Wednesday, 23 May 2018

A Trip to Pennsylvania with a Cherry on Top

Photo courtesy of Suzanne Woods Fisher
Who doesn't have it on their bucket list to visit Amish country? It's been on mine for I don't know how long.

Recently, my friend and colleague, Dora Maendel told me that she's been invited to do a presentation at Young Centre for Anabaptist and Pietist Studies at Elizabethtown College in Pennsylvania, I was naturally excited for her.

The event is a two-day Peace Churches Conference, offering a selection of interesting topics, all pertaining to taking a peace stance: 

The peace churches, including the Mennonites, Amish, Brethren, and Hutterites, faced a challenge when the United States entered World War 1 in 1917. After the Church of the Brethren and the Mennonite Church issued separate statements advising their young men not to participate in the war, the U.S. government threatened retaliatory action. This conference offers an exploration of various experiences and responses from members of the peace churches during “the war to end all wars” and some of the consequences that followed.(Conference Brochure)


Together with Duane Stolzfus, the author of Pacifists in Chains, Dora will be presenting “On the Front Line of Conscience: An Account of Four Hutterites Imprisoned at Alcatraz.” The above mentioned title is a well-written book which tells that story in rich and fascinating detail.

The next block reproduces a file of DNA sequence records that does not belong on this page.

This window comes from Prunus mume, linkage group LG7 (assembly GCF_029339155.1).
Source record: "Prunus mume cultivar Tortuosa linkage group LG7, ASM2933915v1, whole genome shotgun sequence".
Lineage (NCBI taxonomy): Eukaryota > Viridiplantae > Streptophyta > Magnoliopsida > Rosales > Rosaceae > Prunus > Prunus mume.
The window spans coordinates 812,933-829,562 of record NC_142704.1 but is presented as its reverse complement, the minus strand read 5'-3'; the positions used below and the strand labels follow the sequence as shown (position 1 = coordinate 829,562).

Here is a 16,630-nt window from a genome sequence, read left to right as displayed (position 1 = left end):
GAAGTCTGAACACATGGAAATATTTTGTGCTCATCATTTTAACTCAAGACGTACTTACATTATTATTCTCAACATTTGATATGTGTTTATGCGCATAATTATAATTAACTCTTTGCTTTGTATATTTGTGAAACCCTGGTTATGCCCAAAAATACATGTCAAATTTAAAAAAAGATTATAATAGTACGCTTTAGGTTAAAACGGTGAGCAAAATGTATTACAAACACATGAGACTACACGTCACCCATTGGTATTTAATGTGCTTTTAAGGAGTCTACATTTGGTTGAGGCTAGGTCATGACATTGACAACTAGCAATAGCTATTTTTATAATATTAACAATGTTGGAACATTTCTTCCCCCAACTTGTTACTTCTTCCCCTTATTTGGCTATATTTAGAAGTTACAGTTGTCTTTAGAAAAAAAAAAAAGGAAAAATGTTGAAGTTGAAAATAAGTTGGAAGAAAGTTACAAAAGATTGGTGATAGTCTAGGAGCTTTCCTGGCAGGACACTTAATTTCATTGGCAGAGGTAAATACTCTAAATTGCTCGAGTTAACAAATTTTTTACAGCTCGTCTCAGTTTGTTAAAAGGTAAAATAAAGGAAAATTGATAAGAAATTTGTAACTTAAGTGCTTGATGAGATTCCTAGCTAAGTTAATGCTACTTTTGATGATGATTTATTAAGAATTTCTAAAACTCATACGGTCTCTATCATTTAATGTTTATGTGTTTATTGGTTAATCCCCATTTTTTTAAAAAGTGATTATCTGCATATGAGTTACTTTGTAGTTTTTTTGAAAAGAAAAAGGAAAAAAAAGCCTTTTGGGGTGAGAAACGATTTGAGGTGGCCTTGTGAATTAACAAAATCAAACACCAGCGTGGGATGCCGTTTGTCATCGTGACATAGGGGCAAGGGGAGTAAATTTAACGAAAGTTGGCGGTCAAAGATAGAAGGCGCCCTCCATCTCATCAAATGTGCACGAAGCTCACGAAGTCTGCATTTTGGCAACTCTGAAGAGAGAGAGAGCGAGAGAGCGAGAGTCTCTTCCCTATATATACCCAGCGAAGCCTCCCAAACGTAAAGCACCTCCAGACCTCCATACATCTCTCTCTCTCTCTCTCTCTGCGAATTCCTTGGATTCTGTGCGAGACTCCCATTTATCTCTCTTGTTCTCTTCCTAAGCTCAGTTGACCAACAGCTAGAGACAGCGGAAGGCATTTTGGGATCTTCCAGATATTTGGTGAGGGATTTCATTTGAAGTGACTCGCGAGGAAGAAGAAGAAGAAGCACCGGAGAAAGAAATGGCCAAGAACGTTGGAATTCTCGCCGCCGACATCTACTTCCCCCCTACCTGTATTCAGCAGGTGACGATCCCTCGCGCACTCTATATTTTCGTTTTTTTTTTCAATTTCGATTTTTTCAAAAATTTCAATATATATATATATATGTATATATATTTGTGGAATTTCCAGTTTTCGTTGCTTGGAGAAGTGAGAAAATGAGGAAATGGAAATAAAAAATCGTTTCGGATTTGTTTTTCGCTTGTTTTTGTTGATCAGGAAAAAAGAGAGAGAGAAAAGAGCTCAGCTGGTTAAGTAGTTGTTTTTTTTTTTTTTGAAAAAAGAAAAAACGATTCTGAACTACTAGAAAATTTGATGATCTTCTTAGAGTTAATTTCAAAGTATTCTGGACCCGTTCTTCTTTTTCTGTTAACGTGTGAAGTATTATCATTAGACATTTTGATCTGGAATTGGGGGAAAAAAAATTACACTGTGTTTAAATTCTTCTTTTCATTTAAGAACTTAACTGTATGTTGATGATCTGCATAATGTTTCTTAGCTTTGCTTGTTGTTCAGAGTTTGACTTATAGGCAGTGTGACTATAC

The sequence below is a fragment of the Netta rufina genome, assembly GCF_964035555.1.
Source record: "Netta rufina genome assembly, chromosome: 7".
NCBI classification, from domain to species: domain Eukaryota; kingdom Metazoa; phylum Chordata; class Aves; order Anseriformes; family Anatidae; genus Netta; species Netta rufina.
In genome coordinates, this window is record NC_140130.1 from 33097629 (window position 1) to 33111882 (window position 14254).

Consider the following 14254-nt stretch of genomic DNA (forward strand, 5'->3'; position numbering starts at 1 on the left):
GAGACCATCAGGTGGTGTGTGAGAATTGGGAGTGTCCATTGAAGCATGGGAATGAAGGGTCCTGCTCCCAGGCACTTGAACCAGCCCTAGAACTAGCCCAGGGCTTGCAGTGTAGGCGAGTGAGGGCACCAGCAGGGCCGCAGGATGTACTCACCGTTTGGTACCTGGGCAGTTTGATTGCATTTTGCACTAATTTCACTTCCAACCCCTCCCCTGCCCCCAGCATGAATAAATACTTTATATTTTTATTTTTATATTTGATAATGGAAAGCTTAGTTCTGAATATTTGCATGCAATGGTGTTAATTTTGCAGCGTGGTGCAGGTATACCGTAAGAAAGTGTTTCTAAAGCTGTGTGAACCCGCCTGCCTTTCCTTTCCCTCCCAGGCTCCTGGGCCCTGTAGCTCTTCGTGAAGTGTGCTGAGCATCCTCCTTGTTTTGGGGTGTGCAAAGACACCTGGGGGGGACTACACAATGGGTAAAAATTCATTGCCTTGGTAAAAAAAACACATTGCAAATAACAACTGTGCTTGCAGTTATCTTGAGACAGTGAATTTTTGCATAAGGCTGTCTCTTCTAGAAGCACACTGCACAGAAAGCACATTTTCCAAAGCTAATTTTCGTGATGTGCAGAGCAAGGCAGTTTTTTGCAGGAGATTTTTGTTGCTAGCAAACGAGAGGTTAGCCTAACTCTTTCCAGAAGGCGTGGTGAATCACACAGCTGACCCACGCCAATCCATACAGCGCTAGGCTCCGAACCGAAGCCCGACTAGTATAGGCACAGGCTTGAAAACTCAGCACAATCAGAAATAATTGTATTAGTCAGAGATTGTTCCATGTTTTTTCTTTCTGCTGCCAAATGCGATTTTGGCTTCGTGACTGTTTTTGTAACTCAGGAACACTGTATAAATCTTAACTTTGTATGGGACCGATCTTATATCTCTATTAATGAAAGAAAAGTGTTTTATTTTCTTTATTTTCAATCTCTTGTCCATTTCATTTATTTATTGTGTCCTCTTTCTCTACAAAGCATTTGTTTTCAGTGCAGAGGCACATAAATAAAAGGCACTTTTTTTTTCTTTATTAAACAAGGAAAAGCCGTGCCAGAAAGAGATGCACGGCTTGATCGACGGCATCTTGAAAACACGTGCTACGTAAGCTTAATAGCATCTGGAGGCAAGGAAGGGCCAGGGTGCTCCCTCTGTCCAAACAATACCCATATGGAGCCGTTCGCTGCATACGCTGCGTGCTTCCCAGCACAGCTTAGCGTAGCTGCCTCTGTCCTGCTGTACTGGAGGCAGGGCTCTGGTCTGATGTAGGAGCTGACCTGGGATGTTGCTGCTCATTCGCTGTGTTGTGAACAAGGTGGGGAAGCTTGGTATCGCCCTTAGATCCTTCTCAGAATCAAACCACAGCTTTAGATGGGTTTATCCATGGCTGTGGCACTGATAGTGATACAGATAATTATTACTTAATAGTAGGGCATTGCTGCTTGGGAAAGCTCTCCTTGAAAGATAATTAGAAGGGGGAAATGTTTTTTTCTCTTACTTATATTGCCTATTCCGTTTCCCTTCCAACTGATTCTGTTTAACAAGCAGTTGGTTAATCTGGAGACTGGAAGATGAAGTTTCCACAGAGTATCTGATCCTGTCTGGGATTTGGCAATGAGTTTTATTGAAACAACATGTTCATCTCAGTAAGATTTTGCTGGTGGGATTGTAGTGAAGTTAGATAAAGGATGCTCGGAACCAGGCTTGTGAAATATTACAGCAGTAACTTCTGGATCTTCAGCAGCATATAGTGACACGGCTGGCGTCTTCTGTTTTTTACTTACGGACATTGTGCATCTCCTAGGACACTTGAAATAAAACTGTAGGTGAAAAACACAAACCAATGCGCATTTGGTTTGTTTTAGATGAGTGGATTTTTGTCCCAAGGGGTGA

Photo courtesy of Suzanne Woods Fisher
When Dora was telling me all this, we were walking the track at Stride Place in Portage la Prairie, where our students are taking swimming lessons. Amish scenes scrolled through my mind: passing an Amish family in their buggy, a marketplace with all kinds of beautiful crafts, rubbing shoulders with Amish people... I was dreaming before I even knew anything at all about that area, or realized that there might even be some Amish people in attendance. In any case, it sounded like an intriguing trip.

My mind returned to the track where Dora went on to explain that her sister and brother-in-law were going to travel with her, but because of a school event, they had to decline. "Would you like to come along, Linda?" Dora asked casually, like she was asking me if I'd like to go to Winnipeg with her. I don't know how I didn't come to a complete stop on the track and squeal. This was such an unexpected and incredible offer! Of course I wanted to go with her - have been wanting to go for years! I told her so eagerly, even though I knew I'd have to get my community's blessing first.

End of May will find me and Dora flying to Pennsylvania. Since we still have school, this will only be a quick three-day trip. Nonetheless, it's been exciting learning more about this conference and planning the trip together with Dora and the conference organizers. A few weeks ago I learned that Young Center conferences often has authors in attendance; and the organizers plan book signings into the schedule.